. That it passed :) Meaning it surpassed belief or expression. So in “Troilus and Cressida,” Act I. Sc. 2: “And all the rest so laughed, that it passed;" again, in the present play, Act. IV. Sc. 2, Page, amazed at Ford's vehemence, exclaims, “this passes !" And in “The Two Gentlemen of Verona," Act II. Sc. 1: “Your own present folly and her passing deformity," i.e. surpassing deformity. So, too, in the Scriptures, * And the peace of God, which passeth all understanding, shall keep your hearts and minds through Christ Jesus.”—Pħil, iv. 7.

b Bully-rook?] In Shakespeare's day this epithet bore much the same meaning as “jolly dog" now; but it came subsequently to have a more offensive signification, and was applied to a cheat and sharper.

Host. Discard, bully Hercules ; cashier: let them wag; trot, trot. FAL. I sit at ten pounds a week.

Host. Thou ’rt an emperor, Cæsar, Keisar, and Pheezar. I will entertain Bardolph; he shall draw, he shall tap: said I well, bully Hector ?

FAL. Do so, good mine host.

Host. I have spoke ; let him follow. Let me see thee, froth and lime:a I am at a word; follow.

[Exit Host. FAL. Bardolph, follow him ; a tapster is a good trade: an old cloak makes a new jerkin ; a withered serving-man, a fresh tapster : go; adieu.

BARD. It is a life that I have desired; I will thrive. [Exit BARD. PIST. O base Gongarian * wight! wilt thou the spigot wield ?

NYM. He was gotten in drink : is not the humour conceited ? His mind is not heroic, and there's the humour of it."

FAL. I am glad, I am so acquit of this tinder-box; his thefts were too open : his filching was like an unskilful singer, he kept not time.

Nym. The good humour is, to steal at a minute's rest.
PIST. Convey, the wise it call: steal! foh; a fico for the phrase!
FAL. Well, sirs, I am almost out at heels.
PIST. Why then, let kibesc ensue.
FAL. There is no remedy; I must coney-catch ; I must shift.
Pist. Young ravens must have food.
FAL. Which of you know Ford of this town?
Pist. I ken the wight; he is of substance good.
Fal. My honest lads, I will tell you what I am about.
Pist. Two yards, and more.

FAL. No quips, now, Pistol ; indeed I am in the waist two yards about: but I am now about no waste; I am about thrift. Briefly, I do mean to make love to Ford's wife; I spy entertainment in her ; she discourses, she carves, she gives the leer of invitation : I can construe the action of her familiar style ; and the hardest voice of her behaviour, to be englished rightly, is, I am sir John Falstaff's.

Pist. He hath studied her will, and translated her will ; out of honesty into English.

NYM. The anchor is deep:e will that humour pass?

FAL. Now, the report goes, she has all the rule of her husband's purse; she hath legions of angels.

(*) First folio, Hungarian. Froth and lime :) The folio reads live, for lime. Froth and lime was an old cant term for a tapster, in allusion to the practice of frothing beer, and adulterating sack. The host means, let me see thee turn tapster. To keep a tapster from frothing his potsProvide in a readiness the skin of a red-herring, and when the tapster is absent, do but rub a little on the inside of the pots, and he will not be able to froth them, do what he can in a good while after.”-COʻTGRAVE's Wit's Interpreter, 1671, p. 92, ap. IIalliwell.

b He was gotten in drink, &c.] This speech of Nym's is made up from the quarto of 1602, and the folio 1623, the latter part being only found in the early sketch.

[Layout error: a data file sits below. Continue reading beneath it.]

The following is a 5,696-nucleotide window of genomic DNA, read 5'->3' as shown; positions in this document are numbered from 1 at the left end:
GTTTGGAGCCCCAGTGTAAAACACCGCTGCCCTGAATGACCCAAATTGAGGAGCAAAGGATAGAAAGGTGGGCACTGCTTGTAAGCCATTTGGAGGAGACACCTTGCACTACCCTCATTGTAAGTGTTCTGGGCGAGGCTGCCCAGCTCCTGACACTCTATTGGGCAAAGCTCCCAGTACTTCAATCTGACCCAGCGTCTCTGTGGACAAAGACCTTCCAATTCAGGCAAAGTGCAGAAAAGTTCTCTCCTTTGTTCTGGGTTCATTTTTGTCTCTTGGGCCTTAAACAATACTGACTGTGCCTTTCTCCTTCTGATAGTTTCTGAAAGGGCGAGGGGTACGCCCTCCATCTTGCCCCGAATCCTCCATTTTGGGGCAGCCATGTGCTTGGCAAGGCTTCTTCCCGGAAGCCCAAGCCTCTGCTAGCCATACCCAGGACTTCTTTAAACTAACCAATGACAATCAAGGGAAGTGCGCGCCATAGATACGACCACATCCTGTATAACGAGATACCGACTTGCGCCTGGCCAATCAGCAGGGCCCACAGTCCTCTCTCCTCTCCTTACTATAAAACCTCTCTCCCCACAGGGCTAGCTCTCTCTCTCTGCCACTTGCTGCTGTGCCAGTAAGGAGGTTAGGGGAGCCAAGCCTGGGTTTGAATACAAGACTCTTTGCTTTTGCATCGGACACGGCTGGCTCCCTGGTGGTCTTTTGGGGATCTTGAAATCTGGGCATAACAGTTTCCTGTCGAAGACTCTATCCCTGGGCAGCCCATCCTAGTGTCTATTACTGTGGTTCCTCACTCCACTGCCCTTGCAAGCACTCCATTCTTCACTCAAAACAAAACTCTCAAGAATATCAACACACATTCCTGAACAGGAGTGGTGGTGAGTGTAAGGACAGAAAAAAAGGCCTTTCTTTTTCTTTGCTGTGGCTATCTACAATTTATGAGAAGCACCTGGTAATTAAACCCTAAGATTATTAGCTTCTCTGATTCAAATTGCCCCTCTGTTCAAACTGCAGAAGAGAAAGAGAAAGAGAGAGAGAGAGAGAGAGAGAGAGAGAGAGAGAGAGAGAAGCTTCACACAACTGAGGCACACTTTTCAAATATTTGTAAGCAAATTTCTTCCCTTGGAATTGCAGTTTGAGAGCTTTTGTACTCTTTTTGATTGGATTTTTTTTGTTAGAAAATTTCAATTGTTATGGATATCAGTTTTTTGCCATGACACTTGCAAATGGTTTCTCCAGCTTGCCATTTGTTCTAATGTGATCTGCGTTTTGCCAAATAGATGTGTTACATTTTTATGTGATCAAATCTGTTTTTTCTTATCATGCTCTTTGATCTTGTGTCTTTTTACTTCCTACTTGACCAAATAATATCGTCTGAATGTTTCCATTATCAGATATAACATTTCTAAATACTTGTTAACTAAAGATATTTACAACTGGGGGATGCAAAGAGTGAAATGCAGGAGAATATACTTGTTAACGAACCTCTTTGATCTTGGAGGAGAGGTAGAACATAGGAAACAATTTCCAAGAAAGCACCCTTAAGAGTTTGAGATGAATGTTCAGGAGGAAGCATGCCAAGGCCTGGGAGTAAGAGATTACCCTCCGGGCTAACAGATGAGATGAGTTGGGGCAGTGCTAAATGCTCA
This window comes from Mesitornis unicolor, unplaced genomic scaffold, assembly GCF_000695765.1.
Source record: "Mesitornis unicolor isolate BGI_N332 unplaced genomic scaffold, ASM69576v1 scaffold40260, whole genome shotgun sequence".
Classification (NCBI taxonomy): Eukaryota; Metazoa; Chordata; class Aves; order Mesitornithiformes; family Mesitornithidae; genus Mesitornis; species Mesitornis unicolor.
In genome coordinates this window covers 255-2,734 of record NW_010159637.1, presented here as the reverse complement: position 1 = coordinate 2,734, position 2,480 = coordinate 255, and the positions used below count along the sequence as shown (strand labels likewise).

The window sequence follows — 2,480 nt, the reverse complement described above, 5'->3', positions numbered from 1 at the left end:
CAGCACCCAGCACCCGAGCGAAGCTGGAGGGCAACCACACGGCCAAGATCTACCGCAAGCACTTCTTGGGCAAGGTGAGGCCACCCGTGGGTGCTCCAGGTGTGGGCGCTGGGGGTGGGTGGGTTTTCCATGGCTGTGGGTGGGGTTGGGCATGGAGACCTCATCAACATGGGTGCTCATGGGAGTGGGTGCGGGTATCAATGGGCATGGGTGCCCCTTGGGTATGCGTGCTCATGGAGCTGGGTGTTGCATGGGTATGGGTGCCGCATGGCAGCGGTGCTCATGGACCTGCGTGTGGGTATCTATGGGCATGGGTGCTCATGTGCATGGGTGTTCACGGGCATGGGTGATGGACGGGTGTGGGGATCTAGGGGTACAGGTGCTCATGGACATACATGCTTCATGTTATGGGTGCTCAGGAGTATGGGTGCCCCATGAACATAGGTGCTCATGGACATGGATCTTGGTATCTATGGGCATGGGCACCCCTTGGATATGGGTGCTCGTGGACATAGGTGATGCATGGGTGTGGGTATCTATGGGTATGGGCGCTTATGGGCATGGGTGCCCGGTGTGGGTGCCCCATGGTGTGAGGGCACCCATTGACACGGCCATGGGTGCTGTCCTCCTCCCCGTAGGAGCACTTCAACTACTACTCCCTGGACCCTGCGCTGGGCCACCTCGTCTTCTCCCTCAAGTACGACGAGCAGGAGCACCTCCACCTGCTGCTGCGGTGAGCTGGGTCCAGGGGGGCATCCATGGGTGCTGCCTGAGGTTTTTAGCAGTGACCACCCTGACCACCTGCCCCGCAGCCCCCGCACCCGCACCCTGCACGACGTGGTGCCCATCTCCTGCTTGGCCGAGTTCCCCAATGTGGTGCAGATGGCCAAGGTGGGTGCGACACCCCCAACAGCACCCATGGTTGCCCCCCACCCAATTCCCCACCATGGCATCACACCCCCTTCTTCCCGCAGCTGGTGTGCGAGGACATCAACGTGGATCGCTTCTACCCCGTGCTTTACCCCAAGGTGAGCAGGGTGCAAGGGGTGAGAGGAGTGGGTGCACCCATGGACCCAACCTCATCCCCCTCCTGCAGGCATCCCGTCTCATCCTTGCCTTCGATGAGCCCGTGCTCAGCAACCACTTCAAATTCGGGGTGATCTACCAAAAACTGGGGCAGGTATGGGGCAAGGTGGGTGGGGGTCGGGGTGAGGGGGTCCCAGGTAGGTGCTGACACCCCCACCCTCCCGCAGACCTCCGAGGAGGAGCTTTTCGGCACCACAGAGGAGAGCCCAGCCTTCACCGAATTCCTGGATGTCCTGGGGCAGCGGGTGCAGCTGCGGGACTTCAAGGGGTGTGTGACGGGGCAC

c Kibes-] Chilblains.
d She carves-] See note (4) Vol. I. p. 146.

e The anchor is deep :] Nym, in his fustian language, perhaps means, that he does not fathom the object of this love to Ford's wife; when he hears, however, that the ultimate end is to pocket her “legions of angels,” “the humour rises; it is good.”

| She hath legions of angels.) So the quarto; the folio reads, " he hath a legend of angels."

Pist. As many devils entertain; and, To her, boy, say I.
NYM. The humour rises; it is good: humour me the angels.

Fal. I have writ me here a letter to her: and here another to Page's wife; who even now gave me good eyes too, examined my parts with most judicious ceiliads :: sometimes the beam of her view gilded my foot, sometimes my portly belly.

Pist. Then did the sun on dung-hill shine.
NYM. I thank thee for that humour.

FAL. O, she did so course o'er my exteriors with such a greedy intention, that the appetite of her eye did seem to scorch me up like a burning glass! Here's another letter to her: she bears the purse too; she is a region in Guiana, all gold and bounty. I will be cheatersb to them both, and they shall be exchequers to me; they shall be my East and West Indies, and I will trade to them both. Go, bear thou this letter to mistress Page; and thou this to mistress Ford: we will thrive, lads, we will thrive.

PIST. Shall I sir Pandarus of Troy become,
And by my side wear steel ? then, Lucifer take all !

NYM. I will run no base humour: here, take the humour letter ; I will keep the 'haviour of reputation.

FAL. Hold, sirrah, [To Robin.] bear you these letters tightly ;c Sail like my pinnace to these golden shores. Rogues, hence, avaunt! vanish like hail-stones, go! Trudge, plod, away, o'th'* hoof; seek shelter, pack! Falstaff will learn the humour of this f age, French thrift, you rogues; myself, and skirted page.d

[Exeunt FALSTAFF and ROBIN. PIST. Let vultures gripe thy guts! for gourd, and fullam holds, And high and low beguiles the rich and poor :e Tester I 'll have in pouch, when thou shalt lack, Base Phrygian Turk!

Nym. I have operations in my head, I which be humours of revenge.

Pist. Wilt thou revenge?
NYM. By welkin, and her star!f
Pist. With wit, or steel ?
(*) First folio, i'th'.

(+) First folio, honor of the. " () First folio omits, in my head. * Eiliads :] From the French Oëillade, an ogle, or amorous glance, to cast a sheep's eye. Sometimes written eye-lids.

b Cheaters-] The popular name for escheators, those officers employed to certify to the Exchequer what escheats fall to the Crown through forfeiture, the death of tenants without heirs, &c.

c Tightly ;j Briskly, promptly.

d French thrift, you rogues ; myself, and skirted page.] Alluding to the custom then prevalent in France of making a smart page serve the purpose of a tribe of retainers.

For gourd, and fullam holds,

And high and low beguiles the rich and poor :) Gourd, fullam, high-men, and low-men, were the professional terms for false dice.

“What should I say more of false dice, of fulloms, high-men, lowe-men, gourds and brizled dice, graviers, demies, and contraries="-GREEN's Art of Juggling, &c. 1612, quoted by Steevens.

i Dy welkin, and her star!] For star, the quarto reads Fairics.